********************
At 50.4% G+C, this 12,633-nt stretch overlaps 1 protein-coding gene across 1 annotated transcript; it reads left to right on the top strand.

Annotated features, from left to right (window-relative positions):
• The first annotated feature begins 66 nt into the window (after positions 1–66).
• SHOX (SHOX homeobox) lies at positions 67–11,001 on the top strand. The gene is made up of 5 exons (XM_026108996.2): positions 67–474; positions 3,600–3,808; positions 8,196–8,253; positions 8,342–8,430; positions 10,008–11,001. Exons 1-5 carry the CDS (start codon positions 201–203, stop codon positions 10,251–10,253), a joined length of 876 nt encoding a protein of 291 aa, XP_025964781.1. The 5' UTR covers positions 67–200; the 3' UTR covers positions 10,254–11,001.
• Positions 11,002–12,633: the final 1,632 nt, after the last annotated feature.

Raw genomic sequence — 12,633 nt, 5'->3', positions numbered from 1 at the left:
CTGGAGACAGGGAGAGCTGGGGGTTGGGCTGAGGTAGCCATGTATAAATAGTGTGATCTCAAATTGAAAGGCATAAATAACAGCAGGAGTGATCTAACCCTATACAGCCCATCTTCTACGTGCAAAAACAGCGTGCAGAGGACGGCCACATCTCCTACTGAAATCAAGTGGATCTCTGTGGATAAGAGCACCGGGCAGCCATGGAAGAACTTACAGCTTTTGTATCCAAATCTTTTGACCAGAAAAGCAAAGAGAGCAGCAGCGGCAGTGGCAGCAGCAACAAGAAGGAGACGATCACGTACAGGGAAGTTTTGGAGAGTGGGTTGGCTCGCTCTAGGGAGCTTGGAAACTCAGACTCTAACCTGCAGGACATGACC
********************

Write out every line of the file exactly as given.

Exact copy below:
At 50.4% G+C, this 12,633-nt stretch overlaps 1 protein-coding gene across 1 annotated transcript; it reads left to right on the top strand.

Annotated features, from left to right (window-relative positions):
• The first annotated feature begins 66 nt into the window (after positions 1–66).
• SHOX (SHOX homeobox) lies at positions 67–11,001 on the top strand. The gene is made up of 5 exons (XM_026108996.2): positions 67–474; positions 3,600–3,808; positions 8,196–8,253; positions 8,342–8,430; positions 10,008–11,001. Exons 1-5 carry the CDS (start codon positions 201–203, stop codon positions 10,251–10,253), a joined length of 876 nt encoding a protein of 291 aa, XP_025964781.1. The 5' UTR covers positions 67–200; the 3' UTR covers positions 10,254–11,001.
• Positions 11,002–12,633: the final 1,632 nt, after the last annotated feature.

Raw genomic sequence — 12,633 nt, 5'->3', positions numbered from 1 at the left:
CTGGAGACAGGGAGAGCTGGGGGTTGGGCTGAGGTAGCCATGTATAAATAGTGTGATCTCAAATTGAAAGGCATAAATAACAGCAGGAGTGATCTAACCCTATACAGCCCATCTTCTACGTGCAAAAACAGCGTGCAGAGGACGGCCACATCTCCTACTGAAATCAAGTGGATCTCTGTGGATAAGAGCACCGGGCAGCCATGGAAGAACTTACAGCTTTTGTATCCAAATCTTTTGACCAGAAAAGCAAAGAGAGCAGCAGCGGCAGTGGCAGCAGCAACAAGAAGGAGACGATCACGTACAGGGAAGTTTTGGAGAGTGGGTTGGCTCGCTCTAGGGAGCTTGGAAACTCAGACTCTAACCTGCAGGACATGACC